The best room smelt of moth balls and fur and damp and dead plants and stale, sour air. Two glass cases on wooden coffin-boxes lined the window-wall. … A case of china and pewter, trinkets, teeth, family brooches, stood beyond the brandy table; there was a large oil lamp on the patchwork table-cloth, a Bible with a clasp, a tall vase with a draped woman about to bathe on it, and a framed photograph of Annie, Uncle Jim, and Gwilym smiling in front of the fern-pot.
Saved for high days and holy days, ‘the best room’ transforms Annie, who ‘dusted and brushed and polished there once a week’ (p. 130), into a hostess greeting the snobbish Mrs. Williams. The transformation is a disaster as Mrs. Williams, a former mayoress, refuses peaches, a long preserved delicacy in the straitened Jones's household.
Thomas handles the encounter skillfully to suggest at once the deathlike hold of middle-class values caught in the description of ‘the best room’, the formidable bulk of the awful Mrs. Williams, and the social pressure that momentarily transforms Annie into a liar who explains the absence of cake with ‘we forgot to order it from the shop’ (p. 131). I want to stress the momentary change in Annie because her central rôle in the story is as nurturer to ‘a royal nephew’—she is visibly ill at ease as she dusts the bowler. Indeed, in the penultimate scene in the novel, Annie is back in the kitchen ministering to young Dylan: ‘She forgave me when I drank tea from the saucer’ (p. 136).
“Patricia, Edith and Arnold” also presents a woman as ministering angel to a young boy, presumably Dylan. In this class-conscious third-person narration, Thomas presents a younger self as something of a spy in the life of Patricia, the family servant. ‘… listening carefully all the time’ (p. 144), the boy observes the doings of Patricia and Edith, the servant next door, as they deal with the complexity of a shared beau. The young boy is both watcher and participant in the action; more than that, he is something of a competitor for Patricia's affection. He courts her with forbidden language; seeking her attention, he claims ‘I'm dirty as Christ knows what’ (p. 145). Responding to his taunt, Patricia ‘made him change his suit in front of her’, but the boy turns the apparent punishment into a sexual exhibition as ‘He took off his trousers and danced around her, crying: Look at me, Patricia!’ (p. 145).
The entire story is suffused with suggestions of a clammy closeness between the boy and the servant who frequently interchange rôles as comforter and comforted. Here any rules set by the servant (far from the bowler's power) are quickly ignored by the young boy, who invokes forbidden words like ‘bottom’ to secure Patricia's attention. Even more effectively, he invokes the truth—‘… Arnold Matthews told lies. He said he loved you better than Edith, and he whispered behind your back to her’ (p. 151)—and overthrows his rival. In the end, the boy Dylan triumphs as Patricia ‘in the warm living-room’ forgets her own sadness to minister to the princeling: ‘There, that's better. The hurting's gone. You won't call the king your uncle in a minute’ (p. 152).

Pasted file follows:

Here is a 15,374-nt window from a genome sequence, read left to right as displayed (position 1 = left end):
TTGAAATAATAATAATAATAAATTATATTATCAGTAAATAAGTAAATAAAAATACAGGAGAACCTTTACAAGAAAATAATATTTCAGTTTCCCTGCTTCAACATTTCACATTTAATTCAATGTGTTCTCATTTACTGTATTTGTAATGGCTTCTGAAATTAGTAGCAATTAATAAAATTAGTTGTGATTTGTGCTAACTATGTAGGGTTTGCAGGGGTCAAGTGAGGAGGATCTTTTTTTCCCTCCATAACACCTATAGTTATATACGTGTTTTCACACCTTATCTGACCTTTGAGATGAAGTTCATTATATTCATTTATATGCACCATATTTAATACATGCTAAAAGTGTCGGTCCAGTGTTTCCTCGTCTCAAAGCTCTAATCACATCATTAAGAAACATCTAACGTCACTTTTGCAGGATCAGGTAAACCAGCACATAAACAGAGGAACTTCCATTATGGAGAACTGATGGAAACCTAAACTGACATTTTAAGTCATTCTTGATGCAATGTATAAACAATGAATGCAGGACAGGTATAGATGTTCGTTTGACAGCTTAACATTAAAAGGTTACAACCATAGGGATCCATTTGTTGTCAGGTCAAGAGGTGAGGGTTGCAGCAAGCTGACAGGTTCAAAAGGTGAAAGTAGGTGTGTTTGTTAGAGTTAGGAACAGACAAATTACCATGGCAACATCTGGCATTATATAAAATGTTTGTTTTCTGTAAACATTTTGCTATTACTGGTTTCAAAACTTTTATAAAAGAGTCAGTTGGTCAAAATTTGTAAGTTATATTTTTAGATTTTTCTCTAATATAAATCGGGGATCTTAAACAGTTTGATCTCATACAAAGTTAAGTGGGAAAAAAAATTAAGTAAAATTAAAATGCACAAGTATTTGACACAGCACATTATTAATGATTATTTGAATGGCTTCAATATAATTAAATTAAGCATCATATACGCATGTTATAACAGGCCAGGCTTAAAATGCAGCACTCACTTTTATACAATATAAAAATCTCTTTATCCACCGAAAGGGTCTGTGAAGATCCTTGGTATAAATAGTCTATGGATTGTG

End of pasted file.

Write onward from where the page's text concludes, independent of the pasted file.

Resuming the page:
Women in the domestic setting, then, are valued insofar as they conform to a male fantasy of woman as nurturer. Both Annie and Patricia serve so have a central rôle in Dylan Thomas's return to his past and his shaping of a personal myth.7 But that myth takes Thomas from childhood to young manhood in Swansea, so women outside the domestic sphere also appear. Women outside the pale, outside ‘the shadow of the bowler’, find their places as nurturers of a different kind in Portrait's final stories, “Old Garbo” and “One Warm Saturday”.
“Old Garbo” offers a particularly effective depiction of separate male and female spheres. The narrator is not the ‘royal nephew’ of “The Peaches” nor the curious boy of “Patricia Edith, and Arnold” but an older and world-hungry Dylan, junior reporter/reviewer for the Tawe News. The story is a celebration of ‘a great male moment’ when Dylan visits the town's underbelly, the Fishguard pub at the docks, with Mr. Farr ‘the senior reporter’ (206). (Portrait abounds with male mentors; the father's power is everywhere.) The world of respectability is typified by the Thomas household, his mother, and her bowler expectations: ‘Going for a nice walk?’ she asks as Dylan takes off for his pre-Christmas pub crawl with Mr. Farr.
The underside of that respectability is caught in the scene at the Fishguard where Dylan and Farr watch Mrs. Prothero—‘We call her Old Garbo because she isn't like her, see’ (p. 214)—deal with news of her daughter's death in childbirth. No tip of the bowler to respectability in this scene, as mortician, Mrs. Prothero, and ‘under a damp royal family, a row of black-dressed women on a hard bench sat laughing and crying, short glasses lined by their Guinnesses’ (p. 214). Soon enough the party atmosphere which compels Dylan to leave his rôle as watcher and to participate in the drinking and singing gives way to recriminations as the women discover that Mrs. Prothero's daughter is alive—unknown to the grieving mother who has left with their remaining shillings to share her grief at other pubs. Ever ladies—of sorts, ‘In low voices the women reviled Mrs. Prothero, liar, adultress, mother of bastards, thief’ (p. 216). Eventually Old Garbo kills herself.
What I want to underscore though is not Mrs. Prothero's sad end, but the comic and celebratory energy in the story. In “Old Garbo” Thomas praises freedom from respectability, what he records is at least a temporary getting out from ‘under the shadow of the bowler’. In the Fishguard's snuggery, surely a parodic ‘best room’, women of a lower class and suspect sexual mores have a place in Thomas's memories of his youth; indeed, they and liquor act as stimulants to his imagination: